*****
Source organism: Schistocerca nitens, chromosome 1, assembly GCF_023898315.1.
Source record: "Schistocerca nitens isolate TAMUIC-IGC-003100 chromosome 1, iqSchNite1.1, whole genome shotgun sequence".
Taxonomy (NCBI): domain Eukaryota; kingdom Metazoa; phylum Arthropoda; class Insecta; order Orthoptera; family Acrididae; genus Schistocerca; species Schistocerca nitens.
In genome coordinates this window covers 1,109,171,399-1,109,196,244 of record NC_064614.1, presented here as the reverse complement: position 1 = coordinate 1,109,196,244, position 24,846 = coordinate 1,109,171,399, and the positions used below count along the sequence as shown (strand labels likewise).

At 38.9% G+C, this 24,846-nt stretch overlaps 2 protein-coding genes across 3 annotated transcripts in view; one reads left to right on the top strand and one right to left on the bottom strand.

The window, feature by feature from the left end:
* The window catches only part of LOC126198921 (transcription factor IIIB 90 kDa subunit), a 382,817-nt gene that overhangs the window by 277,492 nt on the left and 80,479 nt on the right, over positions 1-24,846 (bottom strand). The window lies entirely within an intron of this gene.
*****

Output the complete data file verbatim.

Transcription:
Source organism: Schistocerca nitens, chromosome 1, assembly GCF_023898315.1.
Source record: "Schistocerca nitens isolate TAMUIC-IGC-003100 chromosome 1, iqSchNite1.1, whole genome shotgun sequence".
Taxonomy (NCBI): domain Eukaryota; kingdom Metazoa; phylum Arthropoda; class Insecta; order Orthoptera; family Acrididae; genus Schistocerca; species Schistocerca nitens.
In genome coordinates this window covers 1,109,171,399-1,109,196,244 of record NC_064614.1, presented here as the reverse complement: position 1 = coordinate 1,109,196,244, position 24,846 = coordinate 1,109,171,399, and the positions used below count along the sequence as shown (strand labels likewise).

At 38.9% G+C, this 24,846-nt stretch overlaps 2 protein-coding genes across 3 annotated transcripts in view; one reads left to right on the top strand and one right to left on the bottom strand.

The window, feature by feature from the left end:
* The window catches only part of LOC126198921 (transcription factor IIIB 90 kDa subunit), a 382,817-nt gene that overhangs the window by 277,492 nt on the left and 80,479 nt on the right, over positions 1-24,846 (bottom strand). The window lies entirely within an intron of this gene.